During the housing boom, while rising prices were inspiring giddy exuberance among consumers (and their agents), some analysts saw a particularly troubling danger signal: Home values were outstripping income. Eventually, buyers wouldn’t be able to afford those attractive homes anymore, and the bubble would burst.
The mortgage industry responded to the price increases with “creative financing” to keep the pipeline flowing. Thus, the affordability gap was masked for a time by the proliferation of easy loans. But eventually, demand dried up—virtually overnight in some places.
You know the rest. Home prices plunged by about a third nationwide, and foreclosures sprang up like mushrooms after a rain. That affordability trend reversed, and homes are now dramatically undervalued, according to a recent analysis by Capital Economics. As noted by DSNews, the report shows that by the third quarter of 2011, homes were undervalued by 23 percent—the lowest level since 1975.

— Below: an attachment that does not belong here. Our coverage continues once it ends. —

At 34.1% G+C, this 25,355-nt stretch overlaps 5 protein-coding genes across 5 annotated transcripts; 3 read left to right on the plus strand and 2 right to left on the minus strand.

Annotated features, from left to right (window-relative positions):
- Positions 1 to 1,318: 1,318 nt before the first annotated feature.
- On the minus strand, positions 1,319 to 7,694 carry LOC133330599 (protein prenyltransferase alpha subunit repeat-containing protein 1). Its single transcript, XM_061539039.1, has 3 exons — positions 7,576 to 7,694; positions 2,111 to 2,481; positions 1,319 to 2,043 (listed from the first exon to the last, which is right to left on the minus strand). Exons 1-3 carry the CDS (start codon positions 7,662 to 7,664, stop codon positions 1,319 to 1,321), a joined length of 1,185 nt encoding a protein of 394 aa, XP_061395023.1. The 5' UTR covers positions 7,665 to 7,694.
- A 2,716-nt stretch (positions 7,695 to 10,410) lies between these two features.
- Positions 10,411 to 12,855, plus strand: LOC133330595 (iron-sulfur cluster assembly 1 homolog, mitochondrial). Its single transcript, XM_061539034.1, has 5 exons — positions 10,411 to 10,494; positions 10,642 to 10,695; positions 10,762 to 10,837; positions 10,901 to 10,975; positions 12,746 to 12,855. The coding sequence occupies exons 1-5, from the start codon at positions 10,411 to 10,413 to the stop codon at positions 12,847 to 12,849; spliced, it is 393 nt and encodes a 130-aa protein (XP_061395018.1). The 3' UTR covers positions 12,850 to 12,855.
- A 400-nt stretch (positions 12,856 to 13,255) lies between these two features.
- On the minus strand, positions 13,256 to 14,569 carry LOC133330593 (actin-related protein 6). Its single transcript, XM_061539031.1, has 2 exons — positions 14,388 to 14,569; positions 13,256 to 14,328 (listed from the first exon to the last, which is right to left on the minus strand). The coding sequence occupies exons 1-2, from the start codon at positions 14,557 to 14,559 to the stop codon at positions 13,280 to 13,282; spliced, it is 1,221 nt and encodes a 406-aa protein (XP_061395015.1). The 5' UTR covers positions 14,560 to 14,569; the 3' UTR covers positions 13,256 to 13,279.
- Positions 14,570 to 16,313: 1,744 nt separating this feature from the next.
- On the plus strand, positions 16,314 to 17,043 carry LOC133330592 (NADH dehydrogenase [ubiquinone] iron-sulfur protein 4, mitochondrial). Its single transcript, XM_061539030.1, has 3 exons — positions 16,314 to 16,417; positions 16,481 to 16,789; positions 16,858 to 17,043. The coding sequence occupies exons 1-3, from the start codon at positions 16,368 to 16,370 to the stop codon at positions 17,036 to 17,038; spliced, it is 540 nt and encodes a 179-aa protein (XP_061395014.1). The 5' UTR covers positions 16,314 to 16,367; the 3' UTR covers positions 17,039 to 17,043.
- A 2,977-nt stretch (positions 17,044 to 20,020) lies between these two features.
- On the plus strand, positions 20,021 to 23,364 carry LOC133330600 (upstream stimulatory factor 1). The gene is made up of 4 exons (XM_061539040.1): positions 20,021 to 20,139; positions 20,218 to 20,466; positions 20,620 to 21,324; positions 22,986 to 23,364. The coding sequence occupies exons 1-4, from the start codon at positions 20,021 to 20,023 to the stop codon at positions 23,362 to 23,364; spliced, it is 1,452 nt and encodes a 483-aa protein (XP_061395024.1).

—Which makes it a great time to buy, of course. So, why aren’t home sales going through the roof? Cash investors have accounted for much of the activity of recent years, but they will eventually run out of funds. Existing homeowners are typically tethered to underwater loans; their only exit is through short sales—or foreclosure.
The key to real recovery is new—read young—buyers. Happily, that first home hasn’t been this accessible for almost a generation. And credit is finally becoming somewhat more available too.
If you’re young and employed—it makes sense to think about buying. And if you’re an agent, it makes sense to find such people.